This paper studies the dynamics of the Sulina branch mouth by analyzing the influence of human intervention on sediment deposition at the point at which the Danube river empties into the sea. The surface and volume of the bar and southern spit at the Sulina branch mouth are calculated for the first time using advanced techniques.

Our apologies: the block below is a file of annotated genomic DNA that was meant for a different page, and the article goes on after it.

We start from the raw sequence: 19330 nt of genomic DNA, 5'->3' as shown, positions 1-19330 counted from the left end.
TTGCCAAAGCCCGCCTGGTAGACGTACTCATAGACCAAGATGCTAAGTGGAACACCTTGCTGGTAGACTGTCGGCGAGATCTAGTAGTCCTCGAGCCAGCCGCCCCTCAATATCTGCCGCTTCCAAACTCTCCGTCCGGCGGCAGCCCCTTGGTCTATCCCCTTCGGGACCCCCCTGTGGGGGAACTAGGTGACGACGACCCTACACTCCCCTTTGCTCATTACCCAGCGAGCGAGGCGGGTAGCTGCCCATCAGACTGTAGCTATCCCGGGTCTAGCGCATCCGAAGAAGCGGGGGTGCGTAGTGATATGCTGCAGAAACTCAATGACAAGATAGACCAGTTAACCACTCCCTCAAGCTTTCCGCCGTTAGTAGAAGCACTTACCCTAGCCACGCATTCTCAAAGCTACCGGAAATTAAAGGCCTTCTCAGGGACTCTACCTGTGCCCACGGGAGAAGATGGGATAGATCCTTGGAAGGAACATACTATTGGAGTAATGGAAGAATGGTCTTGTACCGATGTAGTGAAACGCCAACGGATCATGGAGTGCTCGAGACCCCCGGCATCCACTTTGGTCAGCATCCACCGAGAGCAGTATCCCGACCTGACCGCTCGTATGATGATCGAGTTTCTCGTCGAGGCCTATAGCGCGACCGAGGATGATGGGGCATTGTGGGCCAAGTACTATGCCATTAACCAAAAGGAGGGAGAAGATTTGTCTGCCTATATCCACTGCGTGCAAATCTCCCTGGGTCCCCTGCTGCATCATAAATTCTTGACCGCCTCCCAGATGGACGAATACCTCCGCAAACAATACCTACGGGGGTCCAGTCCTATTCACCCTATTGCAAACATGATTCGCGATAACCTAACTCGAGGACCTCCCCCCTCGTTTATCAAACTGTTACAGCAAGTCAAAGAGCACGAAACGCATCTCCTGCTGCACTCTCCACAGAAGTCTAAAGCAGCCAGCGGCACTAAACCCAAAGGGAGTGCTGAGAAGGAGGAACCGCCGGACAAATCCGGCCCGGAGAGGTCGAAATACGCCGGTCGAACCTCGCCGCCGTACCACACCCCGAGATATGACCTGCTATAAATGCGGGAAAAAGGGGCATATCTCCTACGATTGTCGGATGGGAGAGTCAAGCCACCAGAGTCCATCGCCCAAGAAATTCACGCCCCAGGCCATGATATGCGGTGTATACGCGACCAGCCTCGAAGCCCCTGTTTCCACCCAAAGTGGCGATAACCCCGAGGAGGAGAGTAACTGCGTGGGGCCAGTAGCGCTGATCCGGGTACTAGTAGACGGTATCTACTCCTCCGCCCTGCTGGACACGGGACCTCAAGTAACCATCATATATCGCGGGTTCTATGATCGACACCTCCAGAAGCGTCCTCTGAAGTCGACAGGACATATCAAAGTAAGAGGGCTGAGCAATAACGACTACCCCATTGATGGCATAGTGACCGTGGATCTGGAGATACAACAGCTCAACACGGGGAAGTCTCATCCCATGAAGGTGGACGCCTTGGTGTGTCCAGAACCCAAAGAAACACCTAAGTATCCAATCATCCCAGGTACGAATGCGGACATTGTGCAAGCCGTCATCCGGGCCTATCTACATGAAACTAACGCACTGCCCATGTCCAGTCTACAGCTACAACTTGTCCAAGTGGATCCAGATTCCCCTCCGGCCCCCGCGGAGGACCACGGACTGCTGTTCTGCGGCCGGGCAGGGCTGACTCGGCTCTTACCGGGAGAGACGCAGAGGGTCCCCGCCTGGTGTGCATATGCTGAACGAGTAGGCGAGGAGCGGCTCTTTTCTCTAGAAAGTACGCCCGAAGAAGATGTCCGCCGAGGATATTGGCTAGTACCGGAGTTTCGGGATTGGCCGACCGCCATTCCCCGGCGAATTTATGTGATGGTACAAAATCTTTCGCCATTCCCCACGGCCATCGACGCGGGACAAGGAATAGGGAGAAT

The methodology consisted in georeferencing and vectoring the maps produced by the European Commission of the Danube (ECD), followed by a morphometrical separation of the bar and southern spit in the resulting models (from a 5 m depth to the surface). The ECD performed the first improvement works in the Danube Delta; the role of the jetties was to exceed the length of the bar which, in its natural state, extended over the entire mouth. The highest bar development rate was recorded between 1920 and 1925, when the volume of sediments in front of the jetties reached ~2.5 mil. m3. After 1930, both the surface and volume of the sediment deposition rates sharply decreased, due to the change in jetty direction and intensive dredging at the mouth.
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